But companies aren't hiring on workers that are not necessary to get the job done. All have learned to get more done with less. And most companies are not interested in going back to doing less with more.

The unemployment situation won't get fixed any time soon either, at least not for unskilled workers. There are many structural issues that are depressing the employment picture.

Partly it is the labor markets that are available in a globalized world. There are many all over the world that would appreciate tier own shot at a middle class job.

Partly in the US is the oversupply of labor (particularly unskilled labor) that results from so many that are present without legal status nor any immigration documentation. These folks are often willing to work for much less than natives, as they are often coming from places with much less.

Partly it is the uncertainties that exist in economies all over the world. In the US, it is a jobless recovery. In Europe, it is a financial system that has yet to finish deleveraging. plus in many European counties, they'd love to have the US employment rate. not to mention that there is still talk of European disintegration. Not all countries seem to have their interests aligned. Those that have, don't want to share with the have nots. Those that have not, don't have, and are at odds with a way to get going.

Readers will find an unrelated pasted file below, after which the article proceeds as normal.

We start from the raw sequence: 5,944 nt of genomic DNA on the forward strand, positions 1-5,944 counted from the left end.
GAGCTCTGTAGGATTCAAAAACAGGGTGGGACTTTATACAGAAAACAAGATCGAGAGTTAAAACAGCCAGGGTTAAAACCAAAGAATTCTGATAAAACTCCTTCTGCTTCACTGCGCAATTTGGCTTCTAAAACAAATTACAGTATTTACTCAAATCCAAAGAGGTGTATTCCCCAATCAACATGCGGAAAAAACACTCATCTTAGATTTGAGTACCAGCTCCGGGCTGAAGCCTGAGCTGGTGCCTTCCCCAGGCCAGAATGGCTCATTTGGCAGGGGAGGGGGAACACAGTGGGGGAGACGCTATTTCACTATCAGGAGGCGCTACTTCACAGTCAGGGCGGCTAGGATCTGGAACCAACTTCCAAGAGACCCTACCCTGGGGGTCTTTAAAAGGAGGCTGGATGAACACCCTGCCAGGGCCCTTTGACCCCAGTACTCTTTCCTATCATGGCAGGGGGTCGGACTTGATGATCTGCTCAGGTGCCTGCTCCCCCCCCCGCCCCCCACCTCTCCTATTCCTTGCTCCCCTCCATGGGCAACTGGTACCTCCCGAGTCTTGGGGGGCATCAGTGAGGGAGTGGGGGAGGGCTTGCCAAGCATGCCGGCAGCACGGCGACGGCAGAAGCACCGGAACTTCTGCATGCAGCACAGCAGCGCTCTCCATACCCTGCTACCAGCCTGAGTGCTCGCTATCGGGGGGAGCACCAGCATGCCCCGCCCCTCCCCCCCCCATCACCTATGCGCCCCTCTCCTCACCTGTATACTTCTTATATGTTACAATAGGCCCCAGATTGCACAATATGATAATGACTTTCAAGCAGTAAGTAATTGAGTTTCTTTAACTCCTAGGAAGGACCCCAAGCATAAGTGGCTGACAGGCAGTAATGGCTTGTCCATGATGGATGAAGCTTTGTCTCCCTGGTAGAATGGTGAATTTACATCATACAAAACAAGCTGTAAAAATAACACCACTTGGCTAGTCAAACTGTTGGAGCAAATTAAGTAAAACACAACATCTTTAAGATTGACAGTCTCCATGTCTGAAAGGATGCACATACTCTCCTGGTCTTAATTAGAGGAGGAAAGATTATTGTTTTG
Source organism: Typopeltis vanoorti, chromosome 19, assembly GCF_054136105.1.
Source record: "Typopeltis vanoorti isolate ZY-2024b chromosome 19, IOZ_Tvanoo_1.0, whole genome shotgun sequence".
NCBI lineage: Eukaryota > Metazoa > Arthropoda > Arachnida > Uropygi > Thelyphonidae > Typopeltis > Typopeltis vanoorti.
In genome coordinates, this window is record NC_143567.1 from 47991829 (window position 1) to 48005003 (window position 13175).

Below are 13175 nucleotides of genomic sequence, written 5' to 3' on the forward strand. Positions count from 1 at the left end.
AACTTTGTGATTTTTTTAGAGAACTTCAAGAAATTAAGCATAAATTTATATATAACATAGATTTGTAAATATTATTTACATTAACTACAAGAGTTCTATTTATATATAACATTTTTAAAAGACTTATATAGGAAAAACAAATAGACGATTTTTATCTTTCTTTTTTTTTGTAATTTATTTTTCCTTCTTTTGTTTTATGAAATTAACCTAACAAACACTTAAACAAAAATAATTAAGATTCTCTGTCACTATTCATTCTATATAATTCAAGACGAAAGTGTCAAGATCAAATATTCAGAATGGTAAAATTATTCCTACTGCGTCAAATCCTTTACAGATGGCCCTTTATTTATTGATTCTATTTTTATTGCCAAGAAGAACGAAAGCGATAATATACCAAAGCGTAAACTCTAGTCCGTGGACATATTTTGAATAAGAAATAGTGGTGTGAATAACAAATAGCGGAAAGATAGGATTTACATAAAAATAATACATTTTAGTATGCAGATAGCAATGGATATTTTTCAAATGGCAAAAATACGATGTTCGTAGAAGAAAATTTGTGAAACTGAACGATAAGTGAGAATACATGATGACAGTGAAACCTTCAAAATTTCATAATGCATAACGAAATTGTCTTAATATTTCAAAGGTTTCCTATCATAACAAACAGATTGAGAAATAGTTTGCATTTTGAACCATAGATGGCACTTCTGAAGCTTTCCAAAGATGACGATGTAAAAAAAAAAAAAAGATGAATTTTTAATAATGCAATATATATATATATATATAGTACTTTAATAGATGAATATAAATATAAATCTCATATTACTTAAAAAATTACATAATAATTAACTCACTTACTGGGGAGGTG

China's growth has slowed down to single digits. Bit they don't have a market economy. The transition away from a centrally directed economy to one that is responsive to the marketplace will cause headaches. Real estate is a huge bubble. There are many newly built but completely or mostly unoccupied residential, commercial, retail/malls and/or office buildings. Some day they'll use all those empty airports, empty buildings and empty cities. But they'll have to pass some difficult moments between bow and then.